La Belle Zoraïde Analysis

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Even though most text differ greatly from one another, even more share similarities. At first glance, Cassius’ speech seems incomparable to the short story ‘La Belle Zoraïde’. This is mainly due to the vast gap in language that the two texts present. Perhaps, however, it is exactly in this difference of language that the greatest comparisons can be drawn only to reveal broader resemblances as well. Which begs the question: How do the dissimilarities in language affect the texts and their points?
Simply reading Chopin’s story reveals the obvious presence of a French-influenced creole that helps to set the frame for Manna Loulou’s narrative, and it is this frame of the story which is of perhaps most importance. For even though the story begins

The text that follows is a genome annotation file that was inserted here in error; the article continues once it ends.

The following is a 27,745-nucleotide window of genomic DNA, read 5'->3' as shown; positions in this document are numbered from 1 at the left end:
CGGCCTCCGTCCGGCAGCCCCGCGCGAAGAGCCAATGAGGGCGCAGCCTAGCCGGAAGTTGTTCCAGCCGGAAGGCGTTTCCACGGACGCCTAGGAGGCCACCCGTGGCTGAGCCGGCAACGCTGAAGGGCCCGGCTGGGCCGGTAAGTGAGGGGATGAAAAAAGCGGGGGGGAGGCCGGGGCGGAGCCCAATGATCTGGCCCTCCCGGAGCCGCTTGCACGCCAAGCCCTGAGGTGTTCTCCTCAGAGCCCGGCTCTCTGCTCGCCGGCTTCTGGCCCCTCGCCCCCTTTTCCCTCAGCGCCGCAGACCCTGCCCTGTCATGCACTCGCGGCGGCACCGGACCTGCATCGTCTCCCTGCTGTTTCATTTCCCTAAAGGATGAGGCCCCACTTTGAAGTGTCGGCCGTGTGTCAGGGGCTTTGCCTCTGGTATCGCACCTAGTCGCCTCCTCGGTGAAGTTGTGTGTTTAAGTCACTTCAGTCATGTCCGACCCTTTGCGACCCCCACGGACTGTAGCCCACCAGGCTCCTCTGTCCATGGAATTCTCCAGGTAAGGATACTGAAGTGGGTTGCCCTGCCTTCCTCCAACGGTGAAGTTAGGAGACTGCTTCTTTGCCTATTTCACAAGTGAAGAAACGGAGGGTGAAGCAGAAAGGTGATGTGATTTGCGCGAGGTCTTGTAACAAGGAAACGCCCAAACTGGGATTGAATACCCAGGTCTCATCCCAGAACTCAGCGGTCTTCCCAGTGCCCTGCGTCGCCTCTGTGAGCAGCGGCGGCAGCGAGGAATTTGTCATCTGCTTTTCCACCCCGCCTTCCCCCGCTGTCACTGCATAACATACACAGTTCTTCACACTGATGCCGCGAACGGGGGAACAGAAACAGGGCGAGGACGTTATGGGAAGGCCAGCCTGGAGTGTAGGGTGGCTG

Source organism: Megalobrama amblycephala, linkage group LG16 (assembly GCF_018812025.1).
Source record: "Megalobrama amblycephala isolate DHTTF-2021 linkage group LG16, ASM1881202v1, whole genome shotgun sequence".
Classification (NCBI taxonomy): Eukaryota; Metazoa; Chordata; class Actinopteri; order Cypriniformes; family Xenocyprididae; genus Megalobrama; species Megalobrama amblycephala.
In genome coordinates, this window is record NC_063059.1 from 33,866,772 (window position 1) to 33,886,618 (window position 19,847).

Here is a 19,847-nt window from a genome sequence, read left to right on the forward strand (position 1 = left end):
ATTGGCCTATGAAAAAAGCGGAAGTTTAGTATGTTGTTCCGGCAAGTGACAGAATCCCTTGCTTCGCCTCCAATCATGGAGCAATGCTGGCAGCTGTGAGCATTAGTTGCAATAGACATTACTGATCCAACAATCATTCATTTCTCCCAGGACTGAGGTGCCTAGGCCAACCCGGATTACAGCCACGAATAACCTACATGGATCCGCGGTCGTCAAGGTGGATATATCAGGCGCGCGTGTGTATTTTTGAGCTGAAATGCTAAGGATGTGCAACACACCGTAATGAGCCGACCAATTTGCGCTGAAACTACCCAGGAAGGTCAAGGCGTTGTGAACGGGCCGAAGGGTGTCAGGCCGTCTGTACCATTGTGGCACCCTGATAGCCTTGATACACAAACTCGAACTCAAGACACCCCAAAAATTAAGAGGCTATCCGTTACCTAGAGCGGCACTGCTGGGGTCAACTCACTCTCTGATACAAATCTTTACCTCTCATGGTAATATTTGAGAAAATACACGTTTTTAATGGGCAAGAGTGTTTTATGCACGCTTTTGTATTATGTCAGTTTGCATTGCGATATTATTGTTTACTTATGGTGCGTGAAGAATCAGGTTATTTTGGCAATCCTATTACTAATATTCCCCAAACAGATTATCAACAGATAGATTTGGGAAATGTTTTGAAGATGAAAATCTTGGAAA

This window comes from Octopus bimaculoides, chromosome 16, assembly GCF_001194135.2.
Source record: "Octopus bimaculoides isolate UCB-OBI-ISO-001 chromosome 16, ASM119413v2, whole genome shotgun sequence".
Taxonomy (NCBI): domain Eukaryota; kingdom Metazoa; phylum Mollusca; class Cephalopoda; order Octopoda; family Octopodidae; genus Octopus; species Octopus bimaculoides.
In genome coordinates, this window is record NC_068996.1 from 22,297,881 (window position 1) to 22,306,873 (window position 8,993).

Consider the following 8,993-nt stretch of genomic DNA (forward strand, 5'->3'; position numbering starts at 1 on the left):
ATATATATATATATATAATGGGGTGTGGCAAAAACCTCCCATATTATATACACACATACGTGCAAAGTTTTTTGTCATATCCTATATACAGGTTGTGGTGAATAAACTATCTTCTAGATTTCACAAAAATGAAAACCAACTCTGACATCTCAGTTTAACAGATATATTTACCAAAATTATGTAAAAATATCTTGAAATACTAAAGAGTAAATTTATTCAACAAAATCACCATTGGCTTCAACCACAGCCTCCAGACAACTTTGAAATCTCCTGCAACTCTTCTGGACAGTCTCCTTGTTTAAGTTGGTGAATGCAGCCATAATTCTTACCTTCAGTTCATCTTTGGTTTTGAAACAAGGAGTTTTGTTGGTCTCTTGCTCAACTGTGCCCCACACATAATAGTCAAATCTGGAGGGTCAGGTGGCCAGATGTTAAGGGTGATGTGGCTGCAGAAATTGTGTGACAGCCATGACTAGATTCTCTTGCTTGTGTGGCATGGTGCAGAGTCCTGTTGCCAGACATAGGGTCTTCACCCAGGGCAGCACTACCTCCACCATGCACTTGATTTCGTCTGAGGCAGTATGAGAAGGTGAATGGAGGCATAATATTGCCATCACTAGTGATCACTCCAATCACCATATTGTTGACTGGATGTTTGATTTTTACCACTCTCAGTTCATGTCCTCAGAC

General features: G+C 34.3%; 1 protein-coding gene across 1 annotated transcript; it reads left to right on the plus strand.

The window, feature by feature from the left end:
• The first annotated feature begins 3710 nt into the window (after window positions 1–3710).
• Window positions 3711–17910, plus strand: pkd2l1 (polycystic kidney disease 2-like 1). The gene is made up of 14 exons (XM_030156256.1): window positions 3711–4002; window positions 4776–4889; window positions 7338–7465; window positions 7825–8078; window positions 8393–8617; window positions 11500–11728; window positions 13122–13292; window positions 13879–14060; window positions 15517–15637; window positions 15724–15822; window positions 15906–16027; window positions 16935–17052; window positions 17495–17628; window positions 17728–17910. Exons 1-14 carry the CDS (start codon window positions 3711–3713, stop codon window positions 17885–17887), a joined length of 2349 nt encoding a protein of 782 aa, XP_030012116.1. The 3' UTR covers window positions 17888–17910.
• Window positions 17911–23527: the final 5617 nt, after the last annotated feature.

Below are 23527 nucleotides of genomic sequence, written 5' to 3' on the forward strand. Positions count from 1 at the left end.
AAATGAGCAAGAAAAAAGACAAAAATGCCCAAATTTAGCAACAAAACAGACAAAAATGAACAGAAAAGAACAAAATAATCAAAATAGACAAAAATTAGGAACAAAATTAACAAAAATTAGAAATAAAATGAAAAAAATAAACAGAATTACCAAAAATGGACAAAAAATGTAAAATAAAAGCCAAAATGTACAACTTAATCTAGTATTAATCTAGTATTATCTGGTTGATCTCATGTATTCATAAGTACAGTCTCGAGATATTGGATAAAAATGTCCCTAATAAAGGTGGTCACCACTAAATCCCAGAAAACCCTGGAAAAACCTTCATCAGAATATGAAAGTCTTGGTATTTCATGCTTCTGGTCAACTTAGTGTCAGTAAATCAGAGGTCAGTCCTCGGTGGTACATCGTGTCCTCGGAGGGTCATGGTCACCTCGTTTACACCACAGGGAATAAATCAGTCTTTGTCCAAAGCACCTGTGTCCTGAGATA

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Here, the term language refers to the structure of the sentences as the difference in vernacular already has been addressed. In the case of Chopin, the sentences follow the conventional English word order, ‘It is a union that will please me in every way’. This hints to a low stylistic style but is in itself not enough to base anything on. However, when viewed along with the numerous contraction used in the dialogue and the constant use of coordinating conjunction in initial positions an attempt to mimic everyday speech is revealed. This is far from the case with Cassius’ soliloquy which is stylistically on a much higher level. As always, Shakespeare shows off his linguistic talents, but he also equips Cassius with the means to persuade Brutus, and this is achieved by doing almost the exact opposite of Chopin structure-wise. Cassius elevates his language to such an extend, most have to stop to contemplate the meaning of every sentence whilst probably simultaneously noticing how the iambic pentameter creates a rhythm that lures the audience towards Caissus’ ideas. As Loulou narrates using endweight, with the sentences’ nexus placed at the very end, Caissus occasionally does the opposite creating suspense and underlining his mastery of language. As another dissimilarity, Caissus does not reiteration the same word twice if he can help it, whilst ‘La Belle Zoraïde’ has a sense of spoken repetition that tends to popup in everyday conversation. Likewise, it is only fitting for one of Caissus’ profession to be depicted as speaking in a most formal matter. On the other hand, telling a night-time story is much more informal, even considering how the mistress is most likely both of age and education to have been able to understand complex
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